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Harper's comments raised questions about whether his party is moving closer to New Delhi on an issue that has long roiled the Indo-Canadian community
Former prime minister Stephen Harper condemned Canadians who promote Sikh separatism and predicted close ties with a controversial Indian government if the Conservatives win back power, underscoring in a recent speech the role south-Asian politics could play in the run-up to October’s election.
Harper criticized those who “bring the battles of the past to Canada” and try to divide India, a rare attack by a Canadian politician on the movement for a separate Sikh homeland.
His comments, earning a standing ovation from a pro-India audience, raised questions about whether his party is moving closer to New Delhi on an issue that has long roiled the Indo-Canadian community.
Or if — as some Sikh leaders argue — the Hindu-nationalist Indian administration is itself trying to create a narrative of communal divide here.
The speech in Toronto last Friday came several months after current Conservative Leader Andrew Scheer enjoyed a markedly warm reception by Modi, and as the Liberal government has faced repeated attacks from India for allegedly being soft on Sikh extremists.
Just a few days following the talk, the Canadian-based group Sikhs for Justice, which advocates for Sikh independence in India, was banned by Modi’s government. The organization has also launched a $2.5-million libel suit against Indian authorities, alleging they’re behind news stories that accuse the group of advocating terrorism.
Underlying all of the developments is the political weight of the one million Canadians of Indian descent, many of whom are concentrated in swing ridings.
Harper spoke after receiving an award from the Canada India Foundation, highlighting a policy he said he followed as prime minister and that “needs” to be continued.
“As a government and as a party, we denounced and we refused all relationship with those Khalistanis and others who seek to bring the battles of the past to Canada, and who seek to divide the great country that is modern India,” he said.
Harper went on to describe what he called the elephant in the room — the current relationship between the two nations “on the Canadian side.” He noted that both the Canadian Conservatives and Modi’s BJP party belong to the International Democratic Union, a coalition of centre-right parties Harper chairs.
“I just want to say I look forward to the day, and I look forward to assisting the honorable Prime Minister Modi and the honorable Prime Minister Scheer in making this once again one of the strongest and most important relationships in the world.”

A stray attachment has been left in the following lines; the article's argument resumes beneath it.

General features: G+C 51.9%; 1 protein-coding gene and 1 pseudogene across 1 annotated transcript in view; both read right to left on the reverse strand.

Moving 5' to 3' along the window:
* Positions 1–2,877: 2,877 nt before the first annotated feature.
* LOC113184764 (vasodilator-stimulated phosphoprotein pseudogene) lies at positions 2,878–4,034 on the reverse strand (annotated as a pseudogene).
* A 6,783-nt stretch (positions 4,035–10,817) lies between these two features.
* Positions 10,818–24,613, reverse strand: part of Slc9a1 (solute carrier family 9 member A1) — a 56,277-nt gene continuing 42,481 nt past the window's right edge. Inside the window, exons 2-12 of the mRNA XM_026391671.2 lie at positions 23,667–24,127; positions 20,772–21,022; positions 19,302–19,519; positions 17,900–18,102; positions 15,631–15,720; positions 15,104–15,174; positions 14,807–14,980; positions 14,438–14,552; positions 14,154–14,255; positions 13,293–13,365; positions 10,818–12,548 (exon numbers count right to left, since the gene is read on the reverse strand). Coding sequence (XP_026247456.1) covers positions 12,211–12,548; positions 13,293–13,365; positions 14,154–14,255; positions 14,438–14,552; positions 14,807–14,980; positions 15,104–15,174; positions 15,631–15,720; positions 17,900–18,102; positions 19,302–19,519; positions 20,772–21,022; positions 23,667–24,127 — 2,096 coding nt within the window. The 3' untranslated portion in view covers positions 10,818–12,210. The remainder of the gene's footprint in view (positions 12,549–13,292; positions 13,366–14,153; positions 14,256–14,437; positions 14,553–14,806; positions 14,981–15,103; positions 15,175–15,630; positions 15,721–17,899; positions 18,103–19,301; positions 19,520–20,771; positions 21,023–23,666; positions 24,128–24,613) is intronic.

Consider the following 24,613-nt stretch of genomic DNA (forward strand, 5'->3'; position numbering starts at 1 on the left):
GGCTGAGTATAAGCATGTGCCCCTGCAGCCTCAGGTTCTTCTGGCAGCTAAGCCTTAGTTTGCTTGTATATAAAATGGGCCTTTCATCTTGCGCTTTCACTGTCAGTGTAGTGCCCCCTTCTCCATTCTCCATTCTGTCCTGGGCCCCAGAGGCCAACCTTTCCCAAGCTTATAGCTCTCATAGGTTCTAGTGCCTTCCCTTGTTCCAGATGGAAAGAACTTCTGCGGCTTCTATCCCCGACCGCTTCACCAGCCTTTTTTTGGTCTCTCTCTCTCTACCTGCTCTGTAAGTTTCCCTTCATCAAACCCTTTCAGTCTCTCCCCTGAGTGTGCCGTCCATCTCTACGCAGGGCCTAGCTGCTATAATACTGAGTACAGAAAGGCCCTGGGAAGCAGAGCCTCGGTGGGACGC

The comments came as a surprise to Sikh groups, who argued there was a much different tone during Harper’s 2012 visit to India. He told reporters then his government was “completely supportive” of a united India, but defended freedom of expression and the right to peacefully support an independent Khalistan.
“It’s a complete departure,” Balpreet Singh, legal counsel for the World Sikh Organzation, said of the speech. “It really does fly in the face of the same values he defended as prime minister.”
Singh said he also found it “highly disturbing” that Harper was celebrating his party’s links to the BJP, given growing reports of persecution against non-Hindu minorities in India.
Harper’s remarks were also not a factual account, added Jatinder Singh Grewal of Sikhs for Justice, a group spearheading an unofficial referendum on independence in India’s Punjab state next year.
As prime minister, he engaged repeatedly with Sikh leaders who favour Khalistan, and with members of Sikhs for Justice itself, said Grewal.
“He did support us … I met him twice.”
A spokesman for the Conservative caucus could not be reached for comment on whether Scheer endorses Harper’s remarks.
Party sources not authorized to speak on the record said the Tories would likely not go as far as the former leader, but noted the party opposed interfering in the internal politics of another country.
Grewal said he sees little evidence the Conservatives are preparing to take an anti-Khalistan stance on the election trail, though suspects New Delhi is attempting to create the impression parties are lining up on either side.
“We see the Indians trying to create this divide, a false narrative,” he said. “Having this divide within Canadian society is what India is trying to fuel. It’s very dangerous.”
Copyright Postmedia Network Inc., 2019